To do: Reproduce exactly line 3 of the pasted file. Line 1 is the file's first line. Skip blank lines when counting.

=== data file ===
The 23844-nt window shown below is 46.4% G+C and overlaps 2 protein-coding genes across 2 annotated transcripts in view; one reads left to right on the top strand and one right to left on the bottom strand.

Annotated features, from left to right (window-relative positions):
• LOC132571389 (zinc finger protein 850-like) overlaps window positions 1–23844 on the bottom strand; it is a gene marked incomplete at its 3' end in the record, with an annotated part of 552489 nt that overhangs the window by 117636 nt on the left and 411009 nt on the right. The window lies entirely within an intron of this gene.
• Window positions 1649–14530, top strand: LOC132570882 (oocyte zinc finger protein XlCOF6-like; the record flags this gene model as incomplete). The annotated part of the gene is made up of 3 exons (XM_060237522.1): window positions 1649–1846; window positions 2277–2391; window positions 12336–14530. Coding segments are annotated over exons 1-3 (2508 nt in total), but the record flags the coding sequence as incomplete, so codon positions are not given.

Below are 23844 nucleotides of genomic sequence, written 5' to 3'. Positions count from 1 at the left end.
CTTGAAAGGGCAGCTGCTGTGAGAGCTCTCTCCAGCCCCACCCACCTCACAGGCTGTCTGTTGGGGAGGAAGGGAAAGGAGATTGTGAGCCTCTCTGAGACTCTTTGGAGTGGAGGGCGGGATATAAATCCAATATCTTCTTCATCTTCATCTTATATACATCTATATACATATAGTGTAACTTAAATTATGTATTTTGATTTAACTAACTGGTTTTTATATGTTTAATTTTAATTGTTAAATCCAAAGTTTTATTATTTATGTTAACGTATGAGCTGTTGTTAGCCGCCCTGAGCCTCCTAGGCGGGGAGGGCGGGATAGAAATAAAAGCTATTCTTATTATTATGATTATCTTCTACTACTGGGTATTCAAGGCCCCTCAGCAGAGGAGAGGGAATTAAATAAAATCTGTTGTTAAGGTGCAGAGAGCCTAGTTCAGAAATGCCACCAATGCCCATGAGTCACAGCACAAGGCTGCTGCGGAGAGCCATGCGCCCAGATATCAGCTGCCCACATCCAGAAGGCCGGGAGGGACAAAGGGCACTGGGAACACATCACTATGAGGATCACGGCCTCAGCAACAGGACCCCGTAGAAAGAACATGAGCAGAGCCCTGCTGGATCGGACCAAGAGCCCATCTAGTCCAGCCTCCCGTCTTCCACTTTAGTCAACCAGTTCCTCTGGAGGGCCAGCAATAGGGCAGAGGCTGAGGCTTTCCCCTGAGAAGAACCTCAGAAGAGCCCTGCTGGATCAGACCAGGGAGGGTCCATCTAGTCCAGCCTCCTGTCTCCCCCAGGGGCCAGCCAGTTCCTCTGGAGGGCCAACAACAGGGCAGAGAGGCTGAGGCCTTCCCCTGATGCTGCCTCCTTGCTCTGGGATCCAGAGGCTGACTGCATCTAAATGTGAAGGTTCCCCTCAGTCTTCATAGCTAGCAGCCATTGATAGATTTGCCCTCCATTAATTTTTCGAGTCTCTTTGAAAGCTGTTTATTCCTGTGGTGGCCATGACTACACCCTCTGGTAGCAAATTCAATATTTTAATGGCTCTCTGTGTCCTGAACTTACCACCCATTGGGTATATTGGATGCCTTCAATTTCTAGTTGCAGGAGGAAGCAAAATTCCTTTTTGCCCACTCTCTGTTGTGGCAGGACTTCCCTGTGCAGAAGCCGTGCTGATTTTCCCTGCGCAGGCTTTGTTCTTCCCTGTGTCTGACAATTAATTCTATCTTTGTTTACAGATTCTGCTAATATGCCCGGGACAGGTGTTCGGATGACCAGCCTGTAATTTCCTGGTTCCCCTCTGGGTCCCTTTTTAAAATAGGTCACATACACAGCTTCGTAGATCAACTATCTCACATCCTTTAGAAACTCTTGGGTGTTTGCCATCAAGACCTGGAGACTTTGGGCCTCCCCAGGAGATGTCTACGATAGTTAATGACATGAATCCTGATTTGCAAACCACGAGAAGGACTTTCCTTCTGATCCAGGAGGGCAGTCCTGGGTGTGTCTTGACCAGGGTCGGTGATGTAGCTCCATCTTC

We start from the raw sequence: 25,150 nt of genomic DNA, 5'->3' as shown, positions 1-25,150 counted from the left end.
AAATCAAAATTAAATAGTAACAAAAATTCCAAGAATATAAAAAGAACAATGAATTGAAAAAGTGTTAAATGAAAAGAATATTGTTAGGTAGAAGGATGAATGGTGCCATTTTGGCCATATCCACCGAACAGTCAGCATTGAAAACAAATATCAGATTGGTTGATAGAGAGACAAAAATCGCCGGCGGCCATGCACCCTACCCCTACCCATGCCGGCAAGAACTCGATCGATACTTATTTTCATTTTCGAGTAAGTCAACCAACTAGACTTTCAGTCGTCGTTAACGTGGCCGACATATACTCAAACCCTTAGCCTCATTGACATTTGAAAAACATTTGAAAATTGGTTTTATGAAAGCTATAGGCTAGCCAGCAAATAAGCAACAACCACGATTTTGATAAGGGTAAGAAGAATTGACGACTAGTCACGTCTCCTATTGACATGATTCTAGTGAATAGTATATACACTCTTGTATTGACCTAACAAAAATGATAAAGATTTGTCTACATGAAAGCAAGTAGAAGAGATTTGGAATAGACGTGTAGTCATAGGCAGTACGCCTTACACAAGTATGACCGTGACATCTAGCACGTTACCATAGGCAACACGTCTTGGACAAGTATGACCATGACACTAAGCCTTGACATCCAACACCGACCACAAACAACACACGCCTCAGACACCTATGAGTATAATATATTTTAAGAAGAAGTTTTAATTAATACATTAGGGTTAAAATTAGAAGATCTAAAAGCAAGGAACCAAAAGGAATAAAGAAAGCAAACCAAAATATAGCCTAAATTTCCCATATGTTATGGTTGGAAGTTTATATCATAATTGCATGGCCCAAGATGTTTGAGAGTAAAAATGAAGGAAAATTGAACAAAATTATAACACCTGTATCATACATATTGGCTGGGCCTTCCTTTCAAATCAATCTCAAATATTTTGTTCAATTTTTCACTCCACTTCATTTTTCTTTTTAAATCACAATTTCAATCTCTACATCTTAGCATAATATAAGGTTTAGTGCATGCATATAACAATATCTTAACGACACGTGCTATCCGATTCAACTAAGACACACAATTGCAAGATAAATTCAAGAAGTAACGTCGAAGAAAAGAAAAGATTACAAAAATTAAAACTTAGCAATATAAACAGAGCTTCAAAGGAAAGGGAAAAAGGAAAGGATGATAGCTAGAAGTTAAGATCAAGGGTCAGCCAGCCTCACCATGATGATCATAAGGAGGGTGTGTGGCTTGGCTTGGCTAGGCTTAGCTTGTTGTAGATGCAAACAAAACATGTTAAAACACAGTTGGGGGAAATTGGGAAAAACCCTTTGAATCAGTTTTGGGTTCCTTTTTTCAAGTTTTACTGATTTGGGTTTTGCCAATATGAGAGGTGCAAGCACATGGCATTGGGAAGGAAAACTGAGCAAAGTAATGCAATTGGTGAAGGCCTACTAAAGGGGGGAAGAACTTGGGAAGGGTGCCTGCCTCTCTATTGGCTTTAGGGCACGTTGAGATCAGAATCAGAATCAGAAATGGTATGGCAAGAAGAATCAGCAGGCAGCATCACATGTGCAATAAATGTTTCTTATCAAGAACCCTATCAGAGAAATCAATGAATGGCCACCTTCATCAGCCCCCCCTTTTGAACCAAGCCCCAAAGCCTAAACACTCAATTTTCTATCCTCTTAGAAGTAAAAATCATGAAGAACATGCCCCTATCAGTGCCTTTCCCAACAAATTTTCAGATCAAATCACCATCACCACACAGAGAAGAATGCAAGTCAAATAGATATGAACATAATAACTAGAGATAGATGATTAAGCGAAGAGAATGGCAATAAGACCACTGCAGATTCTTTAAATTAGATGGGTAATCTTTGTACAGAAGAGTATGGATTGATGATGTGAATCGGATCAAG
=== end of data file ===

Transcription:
• LOC132571389 (zinc finger protein 850-like) overlaps window positions 1–23844 on the bottom strand; it is a gene marked incomplete at its 3' end in the record, with an annotated part of 552489 nt that overhangs the window by 117636 nt on the left and 411009 nt on the right. The window lies entirely within an intron of this gene.